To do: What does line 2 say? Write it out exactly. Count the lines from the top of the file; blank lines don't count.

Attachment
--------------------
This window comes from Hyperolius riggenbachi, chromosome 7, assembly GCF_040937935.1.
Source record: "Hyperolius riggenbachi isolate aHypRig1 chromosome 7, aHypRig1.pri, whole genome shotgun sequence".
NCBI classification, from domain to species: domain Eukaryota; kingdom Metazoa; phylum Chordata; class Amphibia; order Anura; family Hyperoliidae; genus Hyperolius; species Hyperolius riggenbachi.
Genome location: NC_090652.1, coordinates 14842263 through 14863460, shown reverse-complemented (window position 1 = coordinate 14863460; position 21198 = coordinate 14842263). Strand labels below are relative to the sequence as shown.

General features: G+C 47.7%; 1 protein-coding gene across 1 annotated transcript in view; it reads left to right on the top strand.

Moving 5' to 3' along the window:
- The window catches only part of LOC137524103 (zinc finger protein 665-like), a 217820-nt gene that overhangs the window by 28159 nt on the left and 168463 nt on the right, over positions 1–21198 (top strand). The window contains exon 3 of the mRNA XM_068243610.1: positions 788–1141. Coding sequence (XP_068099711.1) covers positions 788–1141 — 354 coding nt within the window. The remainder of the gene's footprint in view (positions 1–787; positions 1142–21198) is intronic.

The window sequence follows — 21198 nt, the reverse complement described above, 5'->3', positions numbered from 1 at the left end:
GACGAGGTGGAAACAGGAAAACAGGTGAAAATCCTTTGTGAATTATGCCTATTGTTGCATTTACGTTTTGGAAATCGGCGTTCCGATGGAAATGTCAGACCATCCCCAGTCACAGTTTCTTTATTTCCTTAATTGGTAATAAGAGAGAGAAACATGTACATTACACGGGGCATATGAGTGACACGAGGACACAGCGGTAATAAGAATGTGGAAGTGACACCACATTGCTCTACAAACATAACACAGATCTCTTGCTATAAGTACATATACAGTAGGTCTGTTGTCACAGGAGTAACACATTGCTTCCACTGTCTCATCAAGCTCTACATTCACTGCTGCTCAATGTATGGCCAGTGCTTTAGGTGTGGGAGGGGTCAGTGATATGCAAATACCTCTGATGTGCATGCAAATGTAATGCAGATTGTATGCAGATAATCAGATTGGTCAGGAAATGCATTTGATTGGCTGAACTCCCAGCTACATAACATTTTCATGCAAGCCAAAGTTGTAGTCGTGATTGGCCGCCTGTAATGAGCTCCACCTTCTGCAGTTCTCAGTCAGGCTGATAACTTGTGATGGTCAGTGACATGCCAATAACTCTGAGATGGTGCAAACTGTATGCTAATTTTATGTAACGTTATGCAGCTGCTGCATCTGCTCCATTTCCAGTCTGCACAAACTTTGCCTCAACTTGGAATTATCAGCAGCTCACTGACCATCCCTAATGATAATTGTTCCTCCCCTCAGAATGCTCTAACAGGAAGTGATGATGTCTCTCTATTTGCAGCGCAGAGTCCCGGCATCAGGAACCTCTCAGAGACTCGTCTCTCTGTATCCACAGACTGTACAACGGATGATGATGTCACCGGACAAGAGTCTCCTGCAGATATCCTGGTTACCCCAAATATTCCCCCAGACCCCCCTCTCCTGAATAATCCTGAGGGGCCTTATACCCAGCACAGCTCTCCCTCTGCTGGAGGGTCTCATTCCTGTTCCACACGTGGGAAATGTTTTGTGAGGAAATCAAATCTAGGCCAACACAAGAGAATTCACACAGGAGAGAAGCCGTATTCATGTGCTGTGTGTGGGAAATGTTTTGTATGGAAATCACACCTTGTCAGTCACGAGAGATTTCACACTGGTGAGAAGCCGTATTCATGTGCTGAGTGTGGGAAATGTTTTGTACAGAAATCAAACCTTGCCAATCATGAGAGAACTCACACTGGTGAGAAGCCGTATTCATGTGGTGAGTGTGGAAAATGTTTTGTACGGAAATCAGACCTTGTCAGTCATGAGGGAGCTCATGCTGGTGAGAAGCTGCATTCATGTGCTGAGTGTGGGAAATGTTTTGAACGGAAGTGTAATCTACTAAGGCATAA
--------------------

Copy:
Source record: "Hyperolius riggenbachi isolate aHypRig1 chromosome 7, aHypRig1.pri, whole genome shotgun sequence".